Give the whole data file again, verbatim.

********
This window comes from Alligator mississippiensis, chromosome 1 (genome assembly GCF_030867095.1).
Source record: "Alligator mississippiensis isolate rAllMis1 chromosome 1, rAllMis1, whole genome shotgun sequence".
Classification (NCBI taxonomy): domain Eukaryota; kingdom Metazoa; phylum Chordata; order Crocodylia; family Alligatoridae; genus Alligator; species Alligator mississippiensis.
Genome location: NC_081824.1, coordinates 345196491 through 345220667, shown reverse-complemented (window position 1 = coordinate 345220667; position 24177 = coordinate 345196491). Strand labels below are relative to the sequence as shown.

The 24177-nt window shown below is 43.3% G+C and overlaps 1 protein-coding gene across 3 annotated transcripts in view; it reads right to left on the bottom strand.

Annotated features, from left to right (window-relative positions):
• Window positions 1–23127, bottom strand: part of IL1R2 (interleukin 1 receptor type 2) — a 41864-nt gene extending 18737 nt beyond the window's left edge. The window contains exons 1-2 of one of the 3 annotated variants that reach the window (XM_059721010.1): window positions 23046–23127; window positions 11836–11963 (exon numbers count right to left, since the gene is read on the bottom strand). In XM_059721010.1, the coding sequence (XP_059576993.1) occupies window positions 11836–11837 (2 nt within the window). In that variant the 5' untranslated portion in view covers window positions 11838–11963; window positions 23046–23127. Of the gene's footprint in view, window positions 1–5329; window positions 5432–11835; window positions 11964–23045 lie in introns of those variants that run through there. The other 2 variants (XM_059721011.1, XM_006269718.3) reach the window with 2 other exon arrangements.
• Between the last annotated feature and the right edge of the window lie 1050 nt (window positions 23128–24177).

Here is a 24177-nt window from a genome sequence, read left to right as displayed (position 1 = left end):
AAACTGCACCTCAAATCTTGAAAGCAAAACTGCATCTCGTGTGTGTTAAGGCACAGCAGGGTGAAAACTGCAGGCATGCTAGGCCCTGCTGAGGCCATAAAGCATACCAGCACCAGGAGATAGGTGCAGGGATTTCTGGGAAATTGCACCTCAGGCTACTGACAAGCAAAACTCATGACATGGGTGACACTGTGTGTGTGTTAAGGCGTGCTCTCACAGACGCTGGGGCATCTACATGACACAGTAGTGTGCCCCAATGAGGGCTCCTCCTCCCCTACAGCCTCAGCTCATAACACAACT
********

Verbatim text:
This window comes from Alligator mississippiensis, chromosome 1 (genome assembly GCF_030867095.1).
Source record: "Alligator mississippiensis isolate rAllMis1 chromosome 1, rAllMis1, whole genome shotgun sequence".
Classification (NCBI taxonomy): domain Eukaryota; kingdom Metazoa; phylum Chordata; order Crocodylia; family Alligatoridae; genus Alligator; species Alligator mississippiensis.
Genome location: NC_081824.1, coordinates 345196491 through 345220667, shown reverse-complemented (window position 1 = coordinate 345220667; position 24177 = coordinate 345196491). Strand labels below are relative to the sequence as shown.

The 24177-nt window shown below is 43.3% G+C and overlaps 1 protein-coding gene across 3 annotated transcripts in view; it reads right to left on the bottom strand.

Annotated features, from left to right (window-relative positions):
• Window positions 1–23127, bottom strand: part of IL1R2 (interleukin 1 receptor type 2) — a 41864-nt gene extending 18737 nt beyond the window's left edge. The window contains exons 1-2 of one of the 3 annotated variants that reach the window (XM_059721010.1): window positions 23046–23127; window positions 11836–11963 (exon numbers count right to left, since the gene is read on the bottom strand). In XM_059721010.1, the coding sequence (XP_059576993.1) occupies window positions 11836–11837 (2 nt within the window). In that variant the 5' untranslated portion in view covers window positions 11838–11963; window positions 23046–23127. Of the gene's footprint in view, window positions 1–5329; window positions 5432–11835; window positions 11964–23045 lie in introns of those variants that run through there. The other 2 variants (XM_059721011.1, XM_006269718.3) reach the window with 2 other exon arrangements.
• Between the last annotated feature and the right edge of the window lie 1050 nt (window positions 23128–24177).

Here is a 24177-nt window from a genome sequence, read left to right as displayed (position 1 = left end):
AAACTGCACCTCAAATCTTGAAAGCAAAACTGCATCTCGTGTGTGTTAAGGCACAGCAGGGTGAAAACTGCAGGCATGCTAGGCCCTGCTGAGGCCATAAAGCATACCAGCACCAGGAGATAGGTGCAGGGATTTCTGGGAAATTGCACCTCAGGCTACTGACAAGCAAAACTCATGACATGGGTGACACTGTGTGTGTGTTAAGGCGTGCTCTCACAGACGCTGGGGCATCTACATGACACAGTAGTGTGCCCCAATGAGGGCTCCTCCTCCCCTACAGCCTCAGCTCATAACACAACT